While researching a story last year on international travelers, I interviewed Ed Mapes of McKinney, Texas, the owner of an offshore sailing school who leads oceangoing expeditions hundreds of miles into the blue. His company, Voyager Ocean Passages, has stocked its 46-foot craft with a satellite phone, a lightning static dissipater, a sextant, and other survival implements to stay self-sufficient on the big void out from shore.
But what most caught my attention was Mapes’ first-aid kit. Made by Adventure Medical Kits, the Marine 3000 is a 15-pound briefcase of emergency medical supplies that costs $795. It is stocked with dozens of components to treat maladies that may require a scalpel, suture, syringe, forceps — even a urinary catheter is included.
That’s some serious first aid.
The $70 World Travel package
This year, Adventure Medical Kits has released a new line of products for international travelers. The company’s Travel Series (www.adventuremedicalkits.com/travel) is significantly pared-down from the case Mapes takes out to sea. But the four kits — including the $10 Travel Medic on up to the $70 World Travel package — include most of the necessities the average Lonely-Planet-toting traveler will need.
Unlike first-aid kits developed for hikers and campers, the Travel Series banks on stomach medications, diarrhea meds, rehydration solutions, and extras like sterile needles to hand off to a doctor administering a shot in an iffy locale. You won’t find endless butterfly bandages in these kits, though blister supplies are included.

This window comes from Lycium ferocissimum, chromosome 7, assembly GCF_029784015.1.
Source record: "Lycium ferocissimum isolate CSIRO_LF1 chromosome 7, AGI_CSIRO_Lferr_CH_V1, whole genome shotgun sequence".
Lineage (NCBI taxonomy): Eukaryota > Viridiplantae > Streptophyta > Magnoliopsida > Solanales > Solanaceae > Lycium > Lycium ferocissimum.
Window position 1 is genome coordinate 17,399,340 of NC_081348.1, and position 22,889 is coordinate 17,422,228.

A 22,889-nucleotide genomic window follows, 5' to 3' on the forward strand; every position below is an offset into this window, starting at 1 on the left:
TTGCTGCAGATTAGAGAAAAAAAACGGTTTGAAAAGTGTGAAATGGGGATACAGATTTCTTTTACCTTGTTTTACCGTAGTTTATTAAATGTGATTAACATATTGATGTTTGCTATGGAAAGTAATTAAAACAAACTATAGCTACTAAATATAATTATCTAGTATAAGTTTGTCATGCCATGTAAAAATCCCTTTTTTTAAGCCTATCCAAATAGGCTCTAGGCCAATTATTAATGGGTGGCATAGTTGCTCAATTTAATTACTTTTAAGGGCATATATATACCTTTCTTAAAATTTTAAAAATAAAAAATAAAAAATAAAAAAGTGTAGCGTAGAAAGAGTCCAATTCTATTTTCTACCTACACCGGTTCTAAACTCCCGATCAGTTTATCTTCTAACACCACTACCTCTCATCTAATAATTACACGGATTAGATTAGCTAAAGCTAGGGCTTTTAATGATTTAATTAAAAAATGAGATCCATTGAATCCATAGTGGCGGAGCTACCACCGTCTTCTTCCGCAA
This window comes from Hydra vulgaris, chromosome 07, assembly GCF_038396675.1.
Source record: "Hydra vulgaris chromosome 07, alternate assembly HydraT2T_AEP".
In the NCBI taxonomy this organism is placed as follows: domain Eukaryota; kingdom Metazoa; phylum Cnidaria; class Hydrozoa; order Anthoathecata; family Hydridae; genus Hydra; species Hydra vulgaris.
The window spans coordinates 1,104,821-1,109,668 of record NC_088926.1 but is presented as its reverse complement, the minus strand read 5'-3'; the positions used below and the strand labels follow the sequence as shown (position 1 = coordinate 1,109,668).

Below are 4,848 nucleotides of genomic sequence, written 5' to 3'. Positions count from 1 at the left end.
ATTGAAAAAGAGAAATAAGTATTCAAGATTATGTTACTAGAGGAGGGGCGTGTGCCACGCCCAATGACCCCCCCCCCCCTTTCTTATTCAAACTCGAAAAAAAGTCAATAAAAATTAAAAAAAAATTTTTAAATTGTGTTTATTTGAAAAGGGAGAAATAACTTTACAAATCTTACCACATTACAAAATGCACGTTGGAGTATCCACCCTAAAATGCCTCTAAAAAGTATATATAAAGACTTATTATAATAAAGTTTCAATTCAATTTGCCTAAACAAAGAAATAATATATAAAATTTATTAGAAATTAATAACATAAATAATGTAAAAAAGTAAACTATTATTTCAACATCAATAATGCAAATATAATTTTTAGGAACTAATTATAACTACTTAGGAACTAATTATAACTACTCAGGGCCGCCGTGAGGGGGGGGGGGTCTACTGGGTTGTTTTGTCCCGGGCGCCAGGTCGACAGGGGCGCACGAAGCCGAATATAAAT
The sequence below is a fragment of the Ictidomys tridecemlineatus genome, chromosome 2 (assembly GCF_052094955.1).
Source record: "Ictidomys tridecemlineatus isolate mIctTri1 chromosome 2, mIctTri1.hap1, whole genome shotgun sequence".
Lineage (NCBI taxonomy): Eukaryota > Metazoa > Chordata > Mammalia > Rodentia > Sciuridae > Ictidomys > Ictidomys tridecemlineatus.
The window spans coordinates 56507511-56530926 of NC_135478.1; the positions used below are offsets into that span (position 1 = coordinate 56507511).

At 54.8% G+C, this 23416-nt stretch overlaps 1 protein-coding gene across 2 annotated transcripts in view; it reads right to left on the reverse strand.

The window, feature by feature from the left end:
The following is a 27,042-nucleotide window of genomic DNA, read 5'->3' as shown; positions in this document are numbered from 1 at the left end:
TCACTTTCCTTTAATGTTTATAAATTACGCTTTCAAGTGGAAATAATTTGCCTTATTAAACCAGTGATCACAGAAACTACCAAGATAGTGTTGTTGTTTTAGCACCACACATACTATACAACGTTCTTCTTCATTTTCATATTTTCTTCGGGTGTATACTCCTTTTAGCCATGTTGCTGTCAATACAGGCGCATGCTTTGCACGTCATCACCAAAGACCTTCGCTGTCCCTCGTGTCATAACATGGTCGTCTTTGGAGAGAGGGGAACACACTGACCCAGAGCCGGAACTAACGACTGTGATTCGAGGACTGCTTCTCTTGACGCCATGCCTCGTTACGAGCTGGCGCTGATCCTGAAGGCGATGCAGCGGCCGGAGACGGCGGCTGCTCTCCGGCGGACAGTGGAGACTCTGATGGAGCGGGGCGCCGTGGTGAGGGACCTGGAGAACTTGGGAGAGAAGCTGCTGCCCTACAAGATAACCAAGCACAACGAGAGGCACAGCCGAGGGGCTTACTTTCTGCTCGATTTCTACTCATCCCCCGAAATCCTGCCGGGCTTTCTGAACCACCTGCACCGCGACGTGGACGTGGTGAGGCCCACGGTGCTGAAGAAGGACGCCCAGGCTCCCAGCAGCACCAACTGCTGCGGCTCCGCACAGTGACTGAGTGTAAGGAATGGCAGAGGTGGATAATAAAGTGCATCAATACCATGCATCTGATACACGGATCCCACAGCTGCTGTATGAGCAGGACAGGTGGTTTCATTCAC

The $10 Travel Medic kit
The World Travel, the flagship kit in the series, was made for up to four people traveling together for multiple days. Trekking in Nepal or climbing Mount Kilimanjaro are trips the company offers. In addition to medications to treat diarrhea, dehydration, and allergic reactions, there are unique items like a visual communication card that has illustrations to let travelers point to pictures to indicate illness or injury when a language barrier is present.
A small book, “A Comprehensive Guide to Wilderness & Travel Medicine,” is included in the kit, which comes in a nylon case and weighs 1 pound 12 ounces. Another nice addition: The company includes a TSA-approved plastic bag with vials for your shampoos, lotions and gels. No more throwing away the Curel at the security gate.
The Smart Travel, the next largest kit, has basically the same supplies as its bigger brother, but it is made for one or two people (not three or four) travelling the globe. It costs $40.
For those looking to pack light, the $10 Travel Medic is a simple kit in a small case with meds and wound care items for one person on a long weekend or more in Mexico, the Caribbean or Europe.
“Cheap life insurance”: The Suture Syringe Medic needle kit
Finally, an ancillary kit, the Suture Syringe Medic, is a $22 package with rubber gloves, a sterile syringe, disposable needles, and antiseptic wipes. Adventure Medical Kits markets the Suture Syringe — which is made to eliminate the possibility of the re-use of needles in a hospital setting — as “the cheapest form of life insurance you can buy.”
—Stephen Regenold writes a daily blog on outdoors gear at www.gearjunkie.com.